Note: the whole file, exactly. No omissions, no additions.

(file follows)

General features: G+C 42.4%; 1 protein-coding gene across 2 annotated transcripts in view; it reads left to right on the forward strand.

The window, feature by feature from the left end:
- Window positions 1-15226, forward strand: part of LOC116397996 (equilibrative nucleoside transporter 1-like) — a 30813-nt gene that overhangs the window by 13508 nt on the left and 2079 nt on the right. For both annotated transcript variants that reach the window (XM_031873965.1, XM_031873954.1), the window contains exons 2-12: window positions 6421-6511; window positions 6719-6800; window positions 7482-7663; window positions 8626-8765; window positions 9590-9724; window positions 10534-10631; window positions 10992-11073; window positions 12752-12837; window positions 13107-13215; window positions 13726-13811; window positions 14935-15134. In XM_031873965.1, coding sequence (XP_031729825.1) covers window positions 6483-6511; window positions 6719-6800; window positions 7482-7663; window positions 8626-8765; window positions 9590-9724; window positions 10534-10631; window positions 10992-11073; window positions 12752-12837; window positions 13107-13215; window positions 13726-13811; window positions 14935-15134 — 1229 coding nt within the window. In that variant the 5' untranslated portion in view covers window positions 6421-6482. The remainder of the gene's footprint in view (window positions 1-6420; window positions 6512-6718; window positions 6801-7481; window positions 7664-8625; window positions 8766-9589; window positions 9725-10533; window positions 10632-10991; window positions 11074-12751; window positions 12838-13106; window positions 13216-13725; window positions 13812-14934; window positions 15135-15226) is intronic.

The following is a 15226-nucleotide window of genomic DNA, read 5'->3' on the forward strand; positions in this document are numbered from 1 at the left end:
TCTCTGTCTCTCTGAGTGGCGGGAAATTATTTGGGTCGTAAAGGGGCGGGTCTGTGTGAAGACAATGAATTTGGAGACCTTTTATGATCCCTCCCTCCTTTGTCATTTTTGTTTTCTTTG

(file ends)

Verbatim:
General features: G+C 42.4%; 1 protein-coding gene across 2 annotated transcripts in view; it reads left to right on the forward strand.

The window, feature by feature from the left end:
- Window positions 1-15226, forward strand: part of LOC116397996 (equilibrative nucleoside transporter 1-like) — a 30813-nt gene that overhangs the window by 13508 nt on the left and 2079 nt on the right. For both annotated transcript variants that reach the window (XM_031873965.1, XM_031873954.1), the window contains exons 2-12: window positions 6421-6511; window positions 6719-6800; window positions 7482-7663; window positions 8626-8765; window positions 9590-9724; window positions 10534-10631; window positions 10992-11073; window positions 12752-12837; window positions 13107-13215; window positions 13726-13811; window positions 14935-15134. In XM_031873965.1, coding sequence (XP_031729825.1) covers window positions 6483-6511; window positions 6719-6800; window positions 7482-7663; window positions 8626-8765; window positions 9590-9724; window positions 10534-10631; window positions 10992-11073; window positions 12752-12837; window positions 13107-13215; window positions 13726-13811; window positions 14935-15134 — 1229 coding nt within the window. In that variant the 5' untranslated portion in view covers window positions 6421-6482. The remainder of the gene's footprint in view (window positions 1-6420; window positions 6512-6718; window positions 6801-7481; window positions 7664-8625; window positions 8766-9589; window positions 9725-10533; window positions 10632-10991; window positions 11074-12751; window positions 12838-13106; window positions 13216-13725; window positions 13812-14934; window positions 15135-15226) is intronic.

The following is a 15226-nucleotide window of genomic DNA, read 5'->3' on the forward strand; positions in this document are numbered from 1 at the left end:
TCTCTGTCTCTCTGAGTGGCGGGAAATTATTTGGGTCGTAAAGGGGCGGGTCTGTGTGAAGACAATGAATTTGGAGACCTTTTATGATCCCTCCCTCCTTTGTCATTTTTGTTTTCTTTG